From the amount we’ve talked about Buddy Reed the last few days, you’d think the outfielder was the Oakland A’s top prospect.
In reality he just clocked in at No. 20 on our Community Prospect List, but three games into the 2021 Cactus League schedule he’s already stolen the show each afternoon.
On Tuesday, Reed’s bat was the top highlight. He launched an opposite-field homer to break a tie in the 7th and final inning, sending the A’s to a 2-1 victory over the Milwaukee Brewers.
In the spring opener on Sunday, Reed made headlines on defense with his arm by throwing out a runner at the plate and almost nabbing another at third. Monday brought another outfield assist, this time at third base to erase a teammate’s error, and he also chipped in a homer but it was overshadowed by the A’s larger offensive barrage.
His latest dinger was more memorable, serving as the clutch blast that made the difference in the game. It came in his lone plate appearance, on a day in which his teammates combined for only three other hits.
Buddy's agenda:— Oakland A's (@Athletics) March 2, 2021
Tuesday: HR pic.twitter.com/trKkv10qLL
Despite what today might suggest, the reason Reed is so low on the A’s prospect list is his bat. He still hasn’t found much success at the plate in the minors, with strikeouts being a particular problem, but it’s been a long time since a minor league game was played so it will be interesting to see how he fares this summer entering age 26. With his elite defense, he only needs to hit a little bit in order to provide serious value.
Reed isn’t currently on the 40-man roster, and at the moment there’s no reason to expect he’ll be part of the Opening Day conversation. Even with his latest fireworks in Arizona, he’ll surely need more time to develop his bat down on the farm. But an early spring line of 2-for-5 with two homers is certainly a nice start along that path.
Reed’s top tool is actually his speed, but he didn’t get to show that off Tuesday during his slow trot around the bags. Instead, a couple of his teammates provided the wheels and hustle.
The A’s scored right away in the 1st inning. Tony Kemp led off the game with a single, then stole second base. He was pushed to third when a pair of teammates got hit by pitches, and then rather than waiting around to be knocked in he took care of it himself by scoring on a wild pitch.
That uncorking was courtesy of former A’s pitcher Josh Lindblom, who started the game for Milwaukee. Nice to see the pesky Kemp already in full form!
In the 3rd inning, Oakland hit a triple, and this time it wasn’t a lost-in-the-sun “hit” that was really an error, but rather a genuine gapper to the wall hit by a burner on the basepaths. Ramon Laureano did the honors.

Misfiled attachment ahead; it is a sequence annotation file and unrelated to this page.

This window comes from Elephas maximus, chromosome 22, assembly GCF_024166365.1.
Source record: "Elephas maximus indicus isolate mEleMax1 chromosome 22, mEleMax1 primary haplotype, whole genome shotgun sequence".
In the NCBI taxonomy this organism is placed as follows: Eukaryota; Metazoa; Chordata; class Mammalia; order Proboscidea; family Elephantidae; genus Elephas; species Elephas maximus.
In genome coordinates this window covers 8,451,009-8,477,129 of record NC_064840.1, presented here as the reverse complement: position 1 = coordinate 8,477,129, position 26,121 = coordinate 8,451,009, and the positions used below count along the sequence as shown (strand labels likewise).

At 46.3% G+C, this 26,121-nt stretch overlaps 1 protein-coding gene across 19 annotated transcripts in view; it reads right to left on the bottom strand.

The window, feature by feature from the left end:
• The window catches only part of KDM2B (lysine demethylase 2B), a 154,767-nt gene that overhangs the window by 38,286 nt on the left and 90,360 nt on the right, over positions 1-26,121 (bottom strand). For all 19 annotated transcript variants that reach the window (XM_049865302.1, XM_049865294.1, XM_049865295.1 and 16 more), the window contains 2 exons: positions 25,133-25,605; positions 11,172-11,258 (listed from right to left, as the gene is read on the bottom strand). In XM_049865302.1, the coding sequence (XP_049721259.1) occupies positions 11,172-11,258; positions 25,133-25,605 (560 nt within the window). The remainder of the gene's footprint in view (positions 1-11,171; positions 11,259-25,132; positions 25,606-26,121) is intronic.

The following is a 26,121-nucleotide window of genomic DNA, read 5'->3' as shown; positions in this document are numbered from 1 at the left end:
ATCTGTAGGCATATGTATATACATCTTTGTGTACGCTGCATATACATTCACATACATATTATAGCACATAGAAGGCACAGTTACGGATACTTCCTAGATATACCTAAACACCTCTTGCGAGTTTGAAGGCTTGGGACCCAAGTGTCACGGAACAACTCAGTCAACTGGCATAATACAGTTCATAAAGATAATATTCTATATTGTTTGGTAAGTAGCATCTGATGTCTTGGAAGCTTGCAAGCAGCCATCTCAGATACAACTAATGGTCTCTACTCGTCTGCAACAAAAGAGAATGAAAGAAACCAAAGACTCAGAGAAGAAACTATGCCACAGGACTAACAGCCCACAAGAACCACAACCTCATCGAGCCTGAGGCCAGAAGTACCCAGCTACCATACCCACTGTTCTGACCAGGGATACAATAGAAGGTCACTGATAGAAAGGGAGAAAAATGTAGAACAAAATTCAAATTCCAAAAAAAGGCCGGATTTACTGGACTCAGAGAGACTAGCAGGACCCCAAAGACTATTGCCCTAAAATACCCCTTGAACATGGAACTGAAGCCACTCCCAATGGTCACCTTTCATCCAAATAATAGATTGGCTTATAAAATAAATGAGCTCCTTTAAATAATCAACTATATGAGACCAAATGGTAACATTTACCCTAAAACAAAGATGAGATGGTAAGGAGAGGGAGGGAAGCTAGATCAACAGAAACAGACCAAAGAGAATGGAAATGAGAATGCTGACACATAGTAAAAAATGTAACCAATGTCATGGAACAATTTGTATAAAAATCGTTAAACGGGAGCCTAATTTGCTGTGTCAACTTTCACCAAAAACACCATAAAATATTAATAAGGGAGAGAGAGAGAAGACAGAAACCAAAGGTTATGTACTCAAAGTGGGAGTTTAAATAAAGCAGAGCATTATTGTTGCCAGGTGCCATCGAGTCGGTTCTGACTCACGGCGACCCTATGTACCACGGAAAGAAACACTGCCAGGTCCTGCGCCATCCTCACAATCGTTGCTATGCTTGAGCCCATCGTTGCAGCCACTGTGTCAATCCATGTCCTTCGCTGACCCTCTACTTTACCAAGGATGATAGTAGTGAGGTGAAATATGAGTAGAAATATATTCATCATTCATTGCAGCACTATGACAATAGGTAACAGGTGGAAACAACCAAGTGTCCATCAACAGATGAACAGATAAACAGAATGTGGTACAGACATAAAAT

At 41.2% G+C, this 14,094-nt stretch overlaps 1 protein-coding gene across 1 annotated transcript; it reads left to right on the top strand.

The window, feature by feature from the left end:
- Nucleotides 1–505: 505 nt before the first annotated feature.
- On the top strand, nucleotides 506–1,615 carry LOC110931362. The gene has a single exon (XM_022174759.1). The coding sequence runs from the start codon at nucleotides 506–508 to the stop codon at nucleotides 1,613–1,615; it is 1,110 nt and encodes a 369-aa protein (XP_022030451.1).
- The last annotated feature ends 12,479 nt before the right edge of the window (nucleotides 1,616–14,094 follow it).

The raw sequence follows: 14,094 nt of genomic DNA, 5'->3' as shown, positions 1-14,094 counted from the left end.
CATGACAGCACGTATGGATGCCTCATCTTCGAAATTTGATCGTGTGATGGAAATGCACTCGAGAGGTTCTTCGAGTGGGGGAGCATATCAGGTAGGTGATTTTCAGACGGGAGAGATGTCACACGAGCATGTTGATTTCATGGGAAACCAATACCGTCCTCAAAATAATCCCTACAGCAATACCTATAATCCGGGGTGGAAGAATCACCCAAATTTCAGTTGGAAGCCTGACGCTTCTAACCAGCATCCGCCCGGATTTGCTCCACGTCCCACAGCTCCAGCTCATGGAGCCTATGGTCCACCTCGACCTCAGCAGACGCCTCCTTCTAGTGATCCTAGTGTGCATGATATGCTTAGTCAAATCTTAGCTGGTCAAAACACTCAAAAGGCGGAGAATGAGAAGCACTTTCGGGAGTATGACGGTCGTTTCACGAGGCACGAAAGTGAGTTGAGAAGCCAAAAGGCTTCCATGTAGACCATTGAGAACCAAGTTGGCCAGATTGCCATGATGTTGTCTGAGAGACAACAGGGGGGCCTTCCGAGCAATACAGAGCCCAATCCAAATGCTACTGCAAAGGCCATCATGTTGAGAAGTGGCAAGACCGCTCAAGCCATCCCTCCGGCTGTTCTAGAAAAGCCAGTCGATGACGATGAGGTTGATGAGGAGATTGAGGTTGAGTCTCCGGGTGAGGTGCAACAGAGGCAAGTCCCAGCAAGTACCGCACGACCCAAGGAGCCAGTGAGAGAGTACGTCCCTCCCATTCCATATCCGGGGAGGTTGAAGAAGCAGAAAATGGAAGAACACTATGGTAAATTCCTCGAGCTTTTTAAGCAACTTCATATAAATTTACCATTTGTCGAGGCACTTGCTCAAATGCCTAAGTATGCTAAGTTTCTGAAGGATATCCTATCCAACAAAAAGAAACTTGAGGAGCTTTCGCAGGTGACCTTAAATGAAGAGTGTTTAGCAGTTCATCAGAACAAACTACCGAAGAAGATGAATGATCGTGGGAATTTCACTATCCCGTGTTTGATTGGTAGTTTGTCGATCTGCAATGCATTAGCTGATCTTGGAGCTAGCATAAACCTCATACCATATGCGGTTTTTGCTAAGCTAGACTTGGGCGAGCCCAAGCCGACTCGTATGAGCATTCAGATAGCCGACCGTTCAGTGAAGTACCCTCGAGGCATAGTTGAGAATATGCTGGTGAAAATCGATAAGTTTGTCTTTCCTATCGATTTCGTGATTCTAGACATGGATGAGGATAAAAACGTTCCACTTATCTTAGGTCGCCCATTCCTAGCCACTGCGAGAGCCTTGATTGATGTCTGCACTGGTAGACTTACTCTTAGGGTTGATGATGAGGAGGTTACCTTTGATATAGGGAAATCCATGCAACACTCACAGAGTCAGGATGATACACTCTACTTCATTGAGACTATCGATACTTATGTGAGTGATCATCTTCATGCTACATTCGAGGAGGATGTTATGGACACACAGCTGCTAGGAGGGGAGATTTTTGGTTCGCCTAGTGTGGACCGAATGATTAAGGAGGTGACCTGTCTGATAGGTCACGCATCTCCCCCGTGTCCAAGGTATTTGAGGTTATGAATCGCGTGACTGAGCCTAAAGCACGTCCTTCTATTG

Unfortunately the A’s couldn’t bring Laureano home, but that’s the beauty of spring training. We can enjoy the majesty of a legit triple without worrying about the game result.
The A’s pitched seven innings, and four of them were by a pair of sleepers who are annual mainstays in our Community Prospect List rankings. Parker Dunshee drew the start and tossed two scoreless frames, and Brian Howard later worked two more in relief.
Dunshee/Howard: 4 ip, 0 runs, 3 Ks, 1 BB, 2 hits
But the top performance came from another reliever, Miguel Romero, himself fighting for a backend spot on our CPL and (more importantly) also auditioning for a role in Oakland’s bullpen sometime this season. He struck out MLB hitters Derek Fisher, Luke Maile, and Avisail Garcia, though he did hit Kolten Wong with a pitch along the way.
On the down side, fireballer Wandisson Charles (about to wrap up the No. 21 spot on our CPL) ran into some trouble in the 4th. The good news is that none of it came from walks, which have been the right-hander’s biggest issue in the past as he learns to harness his triple-digit heater. And what’s more, the biggest blow was a double by Christian Yelich, a former MVP, and that’s always excusable. Otherwise it was four grounders (one got through) and a line-drive single (by Orlando Arcia, another solid MLB hitter).
Finally, there was a spring debut from one of the 10 prospects in “mini-camp” who are working out as part of the MLB bubble — right-hander Zach Jackson, age 26, who was selected from the Blue Jays in December in the minor league phase of the Rule 5 draft. As of 2017 he was operating with a hard curveball and a mid-90s fastball, both rated as plus pitches, and since then he’s put up an impressive (and healthy) track record in the minors up through Triple-A.
Unfortunately Jackson had a rocky day on the mound, walking the bases loaded while protecting a one-run lead in the final inning of the game, but he got out of the jam to technically earn a save. Note that, despite being part of the Rule 5 draft, Jackson does not need to make the MLB roster. He was part of the Triple-A phase, which has different requirements that are easier to satisfy and don’t require making the majors.
See you tomorrow for another road game, against the Rockies!